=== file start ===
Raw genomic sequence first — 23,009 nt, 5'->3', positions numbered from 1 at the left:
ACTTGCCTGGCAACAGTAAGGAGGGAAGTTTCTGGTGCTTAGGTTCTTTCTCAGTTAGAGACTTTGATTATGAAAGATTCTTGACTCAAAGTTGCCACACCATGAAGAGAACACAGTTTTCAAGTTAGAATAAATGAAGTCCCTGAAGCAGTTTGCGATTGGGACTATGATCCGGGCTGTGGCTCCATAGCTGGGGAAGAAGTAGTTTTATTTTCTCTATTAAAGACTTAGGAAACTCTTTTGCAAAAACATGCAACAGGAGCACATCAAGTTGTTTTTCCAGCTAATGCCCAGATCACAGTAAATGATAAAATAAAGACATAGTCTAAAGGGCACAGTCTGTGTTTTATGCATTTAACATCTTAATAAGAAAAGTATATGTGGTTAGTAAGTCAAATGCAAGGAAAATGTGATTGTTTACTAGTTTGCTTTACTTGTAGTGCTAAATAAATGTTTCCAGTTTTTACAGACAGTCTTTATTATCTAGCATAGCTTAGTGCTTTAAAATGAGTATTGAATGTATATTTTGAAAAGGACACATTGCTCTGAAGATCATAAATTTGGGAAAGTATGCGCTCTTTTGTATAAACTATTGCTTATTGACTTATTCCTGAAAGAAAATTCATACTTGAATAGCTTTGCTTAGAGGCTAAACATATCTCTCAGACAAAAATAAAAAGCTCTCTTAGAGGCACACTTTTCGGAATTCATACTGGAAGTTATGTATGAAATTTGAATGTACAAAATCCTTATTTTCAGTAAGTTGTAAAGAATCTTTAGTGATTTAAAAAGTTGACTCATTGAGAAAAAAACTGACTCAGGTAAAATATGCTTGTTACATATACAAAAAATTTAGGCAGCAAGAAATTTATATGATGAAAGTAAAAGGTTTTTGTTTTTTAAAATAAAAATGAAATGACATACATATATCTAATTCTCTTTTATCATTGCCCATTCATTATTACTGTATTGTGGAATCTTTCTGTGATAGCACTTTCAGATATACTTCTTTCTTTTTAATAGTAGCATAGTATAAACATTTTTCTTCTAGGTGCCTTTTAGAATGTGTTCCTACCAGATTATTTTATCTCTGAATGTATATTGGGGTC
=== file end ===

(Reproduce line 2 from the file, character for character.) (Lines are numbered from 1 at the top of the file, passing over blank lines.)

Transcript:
ACTTGCCTGGCAACAGTAAGGAGGGAAGTTTCTGGTGCTTAGGTTCTTTCTCAGTTAGAGACTTTGATTATGAAAGATTCTTGACTCAAAGTTGCCACACCATGAAGAGAACACAGTTTTCAAGTTAGAATAAATGAAGTCCCTGAAGCAGTTTGCGATTGGGACTATGATCCGGGCTGTGGCTCCATAGCTGGGGAAGAAGTAGTTTTATTTTCTCTATTAAAGACTTAGGAAACTCTTTTGCAAAAACATGCAACAGGAGCACATCAAGTTGTTTTTCCAGCTAATGCCCAGATCACAGTAAATGATAAAATAAAGACATAGTCTAAAGGGCACAGTCTGTGTTTTATGCATTTAACATCTTAATAAGAAAAGTATATGTGGTTAGTAAGTCAAATGCAAGGAAAATGTGATTGTTTACTAGTTTGCTTTACTTGTAGTGCTAAATAAATGTTTCCAGTTTTTACAGACAGTCTTTATTATCTAGCATAGCTTAGTGCTTTAAAATGAGTATTGAATGTATATTTTGAAAAGGACACATTGCTCTGAAGATCATAAATTTGGGAAAGTATGCGCTCTTTTGTATAAACTATTGCTTATTGACTTATTCCTGAAAGAAAATTCATACTTGAATAGCTTTGCTTAGAGGCTAAACATATCTCTCAGACAAAAATAAAAAGCTCTCTTAGAGGCACACTTTTCGGAATTCATACTGGAAGTTATGTATGAAATTTGAATGTACAAAATCCTTATTTTCAGTAAGTTGTAAAGAATCTTTAGTGATTTAAAAAGTTGACTCATTGAGAAAAAAACTGACTCAGGTAAAATATGCTTGTTACATATACAAAAAATTTAGGCAGCAAGAAATTTATATGATGAAAGTAAAAGGTTTTTGTTTTTTAAAATAAAAATGAAATGACATACATATATCTAATTCTCTTTTATCATTGCCCATTCATTATTACTGTATTGTGGAATCTTTCTGTGATAGCACTTTCAGATATACTTCTTTCTTTTTAATAGTAGCATAGTATAAACATTTTTCTTCTAGGTGCCTTTTAGAATGTGTTCCTACCAGATTATTTTATCTCTGAATGTATATTGGGGTC